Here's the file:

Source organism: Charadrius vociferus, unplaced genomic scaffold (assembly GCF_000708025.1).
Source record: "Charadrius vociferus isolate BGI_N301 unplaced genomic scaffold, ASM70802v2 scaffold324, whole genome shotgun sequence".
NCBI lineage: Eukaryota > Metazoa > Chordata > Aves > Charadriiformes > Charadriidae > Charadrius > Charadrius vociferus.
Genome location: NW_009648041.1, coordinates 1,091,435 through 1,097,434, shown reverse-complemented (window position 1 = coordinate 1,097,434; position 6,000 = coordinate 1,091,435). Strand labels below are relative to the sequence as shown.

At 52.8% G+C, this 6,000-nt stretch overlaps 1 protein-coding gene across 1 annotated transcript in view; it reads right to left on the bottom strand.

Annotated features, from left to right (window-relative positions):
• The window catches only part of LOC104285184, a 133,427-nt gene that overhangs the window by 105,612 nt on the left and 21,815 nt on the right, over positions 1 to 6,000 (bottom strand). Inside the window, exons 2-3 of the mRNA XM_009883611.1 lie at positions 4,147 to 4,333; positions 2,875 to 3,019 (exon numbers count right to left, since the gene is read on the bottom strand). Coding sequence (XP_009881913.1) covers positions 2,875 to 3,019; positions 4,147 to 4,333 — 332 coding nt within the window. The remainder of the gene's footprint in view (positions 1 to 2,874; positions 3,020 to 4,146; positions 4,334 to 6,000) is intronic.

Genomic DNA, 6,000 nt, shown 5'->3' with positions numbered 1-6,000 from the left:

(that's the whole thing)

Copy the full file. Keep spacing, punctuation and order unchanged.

Source organism: Charadrius vociferus, unplaced genomic scaffold (assembly GCF_000708025.1).
Source record: "Charadrius vociferus isolate BGI_N301 unplaced genomic scaffold, ASM70802v2 scaffold324, whole genome shotgun sequence".
NCBI lineage: Eukaryota > Metazoa > Chordata > Aves > Charadriiformes > Charadriidae > Charadrius > Charadrius vociferus.
Genome location: NW_009648041.1, coordinates 1,091,435 through 1,097,434, shown reverse-complemented (window position 1 = coordinate 1,097,434; position 6,000 = coordinate 1,091,435). Strand labels below are relative to the sequence as shown.

At 52.8% G+C, this 6,000-nt stretch overlaps 1 protein-coding gene across 1 annotated transcript in view; it reads right to left on the bottom strand.

Annotated features, from left to right (window-relative positions):
• The window catches only part of LOC104285184, a 133,427-nt gene that overhangs the window by 105,612 nt on the left and 21,815 nt on the right, over positions 1 to 6,000 (bottom strand). Inside the window, exons 2-3 of the mRNA XM_009883611.1 lie at positions 4,147 to 4,333; positions 2,875 to 3,019 (exon numbers count right to left, since the gene is read on the bottom strand). Coding sequence (XP_009881913.1) covers positions 2,875 to 3,019; positions 4,147 to 4,333 — 332 coding nt within the window. The remainder of the gene's footprint in view (positions 1 to 2,874; positions 3,020 to 4,146; positions 4,334 to 6,000) is intronic.

Genomic DNA, 6,000 nt, shown 5'->3' with positions numbered 1-6,000 from the left: